By the end of your first week (or two), you should be able to identify what areas you have limited knowledge in, what systems you need more training in or exposure to, etc., to enable you to not only do your work well but train and guide your team to do the same.
This is true, not only for technical skills, but for management skills.
Understanding your management style and locating areas of improvement for your soft skills, will be useful for you when you seek out management training or an experienced leadership and management coach at a 1:1 level, as you will know exactly what you need support with.
10. Observe and learn
As tempting as it may be, don’t rush into making changes all at once. People naturally respond negatively to change, especially if it’s a new manager who they’re not familiar with, so you’ll need to do it wisely and have a cautious attitude about introducing big changes.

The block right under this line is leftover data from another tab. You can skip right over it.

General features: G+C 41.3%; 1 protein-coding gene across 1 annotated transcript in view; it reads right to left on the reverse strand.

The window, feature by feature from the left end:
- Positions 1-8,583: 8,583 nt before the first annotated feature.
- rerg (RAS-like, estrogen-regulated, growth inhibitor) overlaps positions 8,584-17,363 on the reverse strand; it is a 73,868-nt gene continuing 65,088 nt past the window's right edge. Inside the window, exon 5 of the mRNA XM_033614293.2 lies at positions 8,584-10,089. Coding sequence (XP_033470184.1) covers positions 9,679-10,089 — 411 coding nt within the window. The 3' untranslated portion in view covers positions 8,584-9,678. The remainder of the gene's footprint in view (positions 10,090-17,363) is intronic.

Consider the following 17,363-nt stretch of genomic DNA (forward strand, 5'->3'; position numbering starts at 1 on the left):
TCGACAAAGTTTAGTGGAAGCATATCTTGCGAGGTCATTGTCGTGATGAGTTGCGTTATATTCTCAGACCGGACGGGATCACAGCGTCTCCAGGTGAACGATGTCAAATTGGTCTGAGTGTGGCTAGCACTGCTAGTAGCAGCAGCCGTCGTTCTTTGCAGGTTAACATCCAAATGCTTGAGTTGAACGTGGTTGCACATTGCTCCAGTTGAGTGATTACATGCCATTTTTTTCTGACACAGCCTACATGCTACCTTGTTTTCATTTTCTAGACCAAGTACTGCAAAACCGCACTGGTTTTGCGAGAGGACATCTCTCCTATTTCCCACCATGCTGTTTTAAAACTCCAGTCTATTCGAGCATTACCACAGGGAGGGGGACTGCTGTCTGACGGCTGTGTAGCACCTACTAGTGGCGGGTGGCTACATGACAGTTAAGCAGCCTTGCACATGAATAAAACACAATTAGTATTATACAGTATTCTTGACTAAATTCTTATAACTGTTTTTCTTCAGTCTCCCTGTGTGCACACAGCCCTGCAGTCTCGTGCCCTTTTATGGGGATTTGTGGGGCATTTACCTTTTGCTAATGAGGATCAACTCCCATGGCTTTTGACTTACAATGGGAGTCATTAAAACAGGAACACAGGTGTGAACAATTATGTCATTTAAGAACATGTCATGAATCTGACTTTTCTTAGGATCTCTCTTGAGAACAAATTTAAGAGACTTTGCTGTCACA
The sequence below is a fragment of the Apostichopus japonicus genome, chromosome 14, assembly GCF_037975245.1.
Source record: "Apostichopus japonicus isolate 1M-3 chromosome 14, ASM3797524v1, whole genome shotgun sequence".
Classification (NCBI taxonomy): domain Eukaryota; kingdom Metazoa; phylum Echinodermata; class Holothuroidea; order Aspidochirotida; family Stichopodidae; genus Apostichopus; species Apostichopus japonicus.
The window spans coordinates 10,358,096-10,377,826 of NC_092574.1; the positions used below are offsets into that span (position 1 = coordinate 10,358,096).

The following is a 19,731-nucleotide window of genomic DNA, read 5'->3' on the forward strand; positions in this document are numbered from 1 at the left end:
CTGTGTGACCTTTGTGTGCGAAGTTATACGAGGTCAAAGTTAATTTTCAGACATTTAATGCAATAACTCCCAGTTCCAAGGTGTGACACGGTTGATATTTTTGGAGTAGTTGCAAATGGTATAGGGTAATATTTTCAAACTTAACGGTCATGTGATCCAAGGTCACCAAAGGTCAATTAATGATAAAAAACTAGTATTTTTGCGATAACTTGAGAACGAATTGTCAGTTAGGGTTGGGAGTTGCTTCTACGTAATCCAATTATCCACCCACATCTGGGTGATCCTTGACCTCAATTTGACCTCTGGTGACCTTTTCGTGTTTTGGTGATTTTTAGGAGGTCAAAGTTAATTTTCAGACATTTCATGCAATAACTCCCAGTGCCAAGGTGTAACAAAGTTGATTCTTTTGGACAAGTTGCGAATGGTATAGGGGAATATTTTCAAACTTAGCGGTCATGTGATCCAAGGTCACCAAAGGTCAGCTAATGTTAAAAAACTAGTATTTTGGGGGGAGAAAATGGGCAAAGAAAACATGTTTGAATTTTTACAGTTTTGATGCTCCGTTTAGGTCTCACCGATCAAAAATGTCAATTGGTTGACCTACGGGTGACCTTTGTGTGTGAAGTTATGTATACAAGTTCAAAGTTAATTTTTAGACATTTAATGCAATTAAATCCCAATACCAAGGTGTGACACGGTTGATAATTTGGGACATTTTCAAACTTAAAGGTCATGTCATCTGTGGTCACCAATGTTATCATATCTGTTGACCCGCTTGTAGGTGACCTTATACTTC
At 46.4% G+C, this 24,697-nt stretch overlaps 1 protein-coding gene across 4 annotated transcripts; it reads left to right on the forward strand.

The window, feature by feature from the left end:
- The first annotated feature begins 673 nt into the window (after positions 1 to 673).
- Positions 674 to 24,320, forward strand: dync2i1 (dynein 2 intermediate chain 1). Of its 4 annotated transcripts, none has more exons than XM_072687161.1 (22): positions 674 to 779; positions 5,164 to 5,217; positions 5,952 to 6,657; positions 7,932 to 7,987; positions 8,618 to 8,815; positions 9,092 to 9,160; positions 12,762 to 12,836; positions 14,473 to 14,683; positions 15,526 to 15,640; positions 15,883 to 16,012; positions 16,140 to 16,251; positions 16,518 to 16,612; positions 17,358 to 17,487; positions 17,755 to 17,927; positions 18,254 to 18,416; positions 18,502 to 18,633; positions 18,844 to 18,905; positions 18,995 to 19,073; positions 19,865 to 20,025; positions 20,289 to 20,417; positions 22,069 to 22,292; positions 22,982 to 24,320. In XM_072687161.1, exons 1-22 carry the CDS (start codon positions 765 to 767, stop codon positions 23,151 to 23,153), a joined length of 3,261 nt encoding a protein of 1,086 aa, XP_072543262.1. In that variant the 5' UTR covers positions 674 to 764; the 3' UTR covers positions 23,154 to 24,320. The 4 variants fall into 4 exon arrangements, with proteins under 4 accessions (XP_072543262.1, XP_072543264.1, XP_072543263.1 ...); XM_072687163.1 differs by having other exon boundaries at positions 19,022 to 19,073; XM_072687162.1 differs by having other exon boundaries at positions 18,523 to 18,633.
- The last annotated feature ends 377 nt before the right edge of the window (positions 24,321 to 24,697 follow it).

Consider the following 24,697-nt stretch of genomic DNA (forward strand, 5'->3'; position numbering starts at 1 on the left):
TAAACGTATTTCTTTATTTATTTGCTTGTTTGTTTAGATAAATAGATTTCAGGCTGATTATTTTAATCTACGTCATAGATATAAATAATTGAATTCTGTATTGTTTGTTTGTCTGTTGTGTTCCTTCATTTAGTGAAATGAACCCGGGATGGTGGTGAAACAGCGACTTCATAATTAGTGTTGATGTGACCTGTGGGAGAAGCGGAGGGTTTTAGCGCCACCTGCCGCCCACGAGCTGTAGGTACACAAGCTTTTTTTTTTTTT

Instead, focus on observing the way things are currently done, and making subtle changes to improve your team experience and that of your stakeholders.
Observe and learn in meetings, and develop your active listening skills before jumping to conclusions and actions which can cripple your team’s trust in you and your credibility as their manager.
I hope you’ve found these tips helpful as you start your new management role.
If you’ve enjoyed reading this, you’d also love my weekly newsletter I release every Wednesday for new and aspiring managers.